XXXII. It is likewise to be considered that besides the formal engagement taken with the Signory of Venice to come to blows with the enemy and follow him up until his total expulsion from the Venetian territory—without giving him time to arm and strengthen himself, as there is every probability that he will do—there is another consideration to be particularly attended to, which is, that in all matters concerning the French the shortest road is always the best, for they are as a nation very hot and quick in all their first movements. To the above considerations may be added the wish expressed by the Signory of first attacking Barbarossa next summer, and possibly destroying him and his fleet of galleys.
XXXIII. It is also worthy of consideration to know how, and in what terms, are the kings, princes, and powers who have not yet joined the League, to be respectively invited to form part of it, for it seems as if their condition, quality, and faith are not the same. For example, are the States of the Empire, the Swiss Cantons, whether Catholic or Lutheran, and other powers, to be addressed in similar terms?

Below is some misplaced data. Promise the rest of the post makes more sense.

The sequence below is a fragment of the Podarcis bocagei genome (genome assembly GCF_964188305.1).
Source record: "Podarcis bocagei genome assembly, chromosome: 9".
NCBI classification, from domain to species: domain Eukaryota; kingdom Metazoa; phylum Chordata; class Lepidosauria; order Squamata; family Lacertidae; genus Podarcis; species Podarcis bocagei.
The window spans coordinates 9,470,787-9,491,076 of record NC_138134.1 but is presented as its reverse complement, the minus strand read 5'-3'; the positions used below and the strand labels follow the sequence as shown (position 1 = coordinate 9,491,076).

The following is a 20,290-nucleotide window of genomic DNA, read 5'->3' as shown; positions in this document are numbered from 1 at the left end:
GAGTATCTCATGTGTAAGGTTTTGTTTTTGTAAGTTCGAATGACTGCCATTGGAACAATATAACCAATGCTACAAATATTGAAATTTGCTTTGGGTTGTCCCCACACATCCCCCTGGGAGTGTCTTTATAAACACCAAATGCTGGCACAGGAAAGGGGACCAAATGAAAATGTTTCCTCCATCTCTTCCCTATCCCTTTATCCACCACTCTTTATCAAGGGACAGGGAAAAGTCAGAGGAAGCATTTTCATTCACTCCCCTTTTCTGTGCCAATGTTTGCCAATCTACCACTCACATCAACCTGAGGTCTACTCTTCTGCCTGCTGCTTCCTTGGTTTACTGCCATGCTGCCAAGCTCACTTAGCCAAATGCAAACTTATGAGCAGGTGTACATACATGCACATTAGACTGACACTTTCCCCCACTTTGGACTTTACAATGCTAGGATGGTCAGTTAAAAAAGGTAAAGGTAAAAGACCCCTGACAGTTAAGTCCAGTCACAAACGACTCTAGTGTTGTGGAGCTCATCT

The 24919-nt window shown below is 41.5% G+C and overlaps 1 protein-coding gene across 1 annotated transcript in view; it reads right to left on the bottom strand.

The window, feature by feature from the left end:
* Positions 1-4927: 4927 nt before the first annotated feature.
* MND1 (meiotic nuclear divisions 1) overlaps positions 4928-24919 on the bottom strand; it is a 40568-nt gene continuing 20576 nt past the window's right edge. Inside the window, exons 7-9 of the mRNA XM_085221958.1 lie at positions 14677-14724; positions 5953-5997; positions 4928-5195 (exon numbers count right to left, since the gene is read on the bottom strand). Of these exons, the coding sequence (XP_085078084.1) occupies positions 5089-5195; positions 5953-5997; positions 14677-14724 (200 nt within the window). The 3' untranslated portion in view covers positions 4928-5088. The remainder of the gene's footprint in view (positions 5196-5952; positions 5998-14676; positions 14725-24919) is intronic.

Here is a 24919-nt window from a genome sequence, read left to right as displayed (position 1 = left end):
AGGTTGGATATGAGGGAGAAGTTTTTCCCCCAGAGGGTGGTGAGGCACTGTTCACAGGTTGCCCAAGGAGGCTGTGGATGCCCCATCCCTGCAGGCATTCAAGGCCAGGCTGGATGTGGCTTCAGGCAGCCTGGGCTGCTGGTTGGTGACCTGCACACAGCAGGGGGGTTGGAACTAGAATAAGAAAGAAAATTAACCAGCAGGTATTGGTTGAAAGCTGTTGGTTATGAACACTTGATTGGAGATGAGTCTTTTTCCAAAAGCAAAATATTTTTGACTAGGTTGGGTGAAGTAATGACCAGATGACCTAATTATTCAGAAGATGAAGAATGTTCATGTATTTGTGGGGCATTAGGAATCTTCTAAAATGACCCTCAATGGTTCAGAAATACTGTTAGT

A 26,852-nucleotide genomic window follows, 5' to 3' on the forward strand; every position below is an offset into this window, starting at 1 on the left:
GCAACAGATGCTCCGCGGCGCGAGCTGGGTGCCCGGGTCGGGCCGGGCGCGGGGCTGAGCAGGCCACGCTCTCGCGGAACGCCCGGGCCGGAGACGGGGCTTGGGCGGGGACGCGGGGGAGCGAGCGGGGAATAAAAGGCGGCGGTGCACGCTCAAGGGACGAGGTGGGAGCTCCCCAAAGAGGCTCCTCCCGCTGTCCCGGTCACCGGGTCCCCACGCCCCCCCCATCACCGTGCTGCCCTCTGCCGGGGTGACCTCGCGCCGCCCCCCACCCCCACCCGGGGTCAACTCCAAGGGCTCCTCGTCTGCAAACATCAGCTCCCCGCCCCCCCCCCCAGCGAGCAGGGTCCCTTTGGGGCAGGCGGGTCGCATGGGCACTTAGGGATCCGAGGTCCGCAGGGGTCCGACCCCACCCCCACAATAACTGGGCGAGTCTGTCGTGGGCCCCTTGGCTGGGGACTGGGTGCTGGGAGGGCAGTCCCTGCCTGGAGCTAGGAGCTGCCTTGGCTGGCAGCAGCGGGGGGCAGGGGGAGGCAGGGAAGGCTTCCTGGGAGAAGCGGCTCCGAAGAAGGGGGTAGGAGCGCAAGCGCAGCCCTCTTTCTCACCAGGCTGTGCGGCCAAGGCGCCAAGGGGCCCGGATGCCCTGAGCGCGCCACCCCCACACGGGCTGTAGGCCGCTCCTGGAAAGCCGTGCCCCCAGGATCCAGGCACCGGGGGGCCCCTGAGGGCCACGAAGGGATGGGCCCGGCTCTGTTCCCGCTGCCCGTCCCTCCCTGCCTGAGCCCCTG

XXXIV. Should the king of France bring forward, as he has done many a time before, that he wishes to have his share of the honor as well as profit of the enterprise, and should he ask for a previous declaration in that sense, what answer is to be given to him or to his ministers?
XXXV. With regard to the restitution to the duke Carlo of Savoy of that part of his estate conquered by the French, there can be no doubt that it must take place as soon as possible. If the king of France, as it is said, wishes earnestly for peace, and Milan is not to be given over until the duke Carlo is fully restored, it will not be necessary to shorten the period of the delivery, but merely to stipulate that Milan shall not be made over to France until the duke Carlo has been re-established and secured in his dominions.
XXXVI. As in consequence of the war which king Francis has been carrying on in Italy, the Cantons of Berne and Friburg have likewise taken certain towns and castles belonging to the duke Carlo, it is important for the Imperial commissioners to know whether they are to insist upon the restitution thereof being made before the delivery of Milan, or only within the shortest possible period of time.